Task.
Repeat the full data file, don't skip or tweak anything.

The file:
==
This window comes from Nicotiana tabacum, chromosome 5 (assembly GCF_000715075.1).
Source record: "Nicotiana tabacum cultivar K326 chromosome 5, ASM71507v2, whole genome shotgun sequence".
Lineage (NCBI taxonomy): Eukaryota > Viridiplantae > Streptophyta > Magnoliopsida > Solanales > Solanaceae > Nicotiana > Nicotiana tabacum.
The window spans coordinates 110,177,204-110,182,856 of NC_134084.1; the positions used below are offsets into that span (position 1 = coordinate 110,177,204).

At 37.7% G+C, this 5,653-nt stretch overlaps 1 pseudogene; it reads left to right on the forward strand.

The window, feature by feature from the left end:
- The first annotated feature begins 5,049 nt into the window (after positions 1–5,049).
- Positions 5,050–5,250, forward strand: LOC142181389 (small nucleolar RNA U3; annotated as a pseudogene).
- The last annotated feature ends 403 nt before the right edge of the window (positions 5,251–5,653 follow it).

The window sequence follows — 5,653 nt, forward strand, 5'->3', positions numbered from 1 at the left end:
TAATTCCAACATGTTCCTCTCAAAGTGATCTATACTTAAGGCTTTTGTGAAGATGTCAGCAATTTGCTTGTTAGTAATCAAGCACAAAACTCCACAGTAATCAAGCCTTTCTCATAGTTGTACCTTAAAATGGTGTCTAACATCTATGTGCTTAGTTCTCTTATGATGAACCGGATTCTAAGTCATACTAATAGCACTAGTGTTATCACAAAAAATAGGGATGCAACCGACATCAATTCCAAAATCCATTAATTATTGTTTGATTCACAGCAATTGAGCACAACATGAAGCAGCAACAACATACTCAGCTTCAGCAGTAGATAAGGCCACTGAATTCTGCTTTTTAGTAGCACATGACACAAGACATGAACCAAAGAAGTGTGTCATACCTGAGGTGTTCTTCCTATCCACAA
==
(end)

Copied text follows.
This window comes from Nicotiana tabacum, chromosome 5 (assembly GCF_000715075.1).
Source record: "Nicotiana tabacum cultivar K326 chromosome 5, ASM71507v2, whole genome shotgun sequence".
Lineage (NCBI taxonomy): Eukaryota > Viridiplantae > Streptophyta > Magnoliopsida > Solanales > Solanaceae > Nicotiana > Nicotiana tabacum.
The window spans coordinates 110,177,204-110,182,856 of NC_134084.1; the positions used below are offsets into that span (position 1 = coordinate 110,177,204).

At 37.7% G+C, this 5,653-nt stretch overlaps 1 pseudogene; it reads left to right on the forward strand.

The window, feature by feature from the left end:
- The first annotated feature begins 5,049 nt into the window (after positions 1–5,049).
- Positions 5,050–5,250, forward strand: LOC142181389 (small nucleolar RNA U3; annotated as a pseudogene).
- The last annotated feature ends 403 nt before the right edge of the window (positions 5,251–5,653 follow it).

The window sequence follows — 5,653 nt, forward strand, 5'->3', positions numbered from 1 at the left end:
TAATTCCAACATGTTCCTCTCAAAGTGATCTATACTTAAGGCTTTTGTGAAGATGTCAGCAATTTGCTTGTTAGTAATCAAGCACAAAACTCCACAGTAATCAAGCCTTTCTCATAGTTGTACCTTAAAATGGTGTCTAACATCTATGTGCTTAGTTCTCTTATGATGAACCGGATTCTAAGTCATACTAATAGCACTAGTGTTATCACAAAAAATAGGGATGCAACCGACATCAATTCCAAAATCCATTAATTATTGTTTGATTCACAGCAATTGAGCACAACATGAAGCAGCAACAACATACTCAGCTTCAGCAGTAGATAAGGCCACTGAATTCTGCTTTTTAGTAGCACATGACACAAGACATGAACCAAAGAAGTGTGTCATACCTGAGGTGTTCTTCCTATCCACAA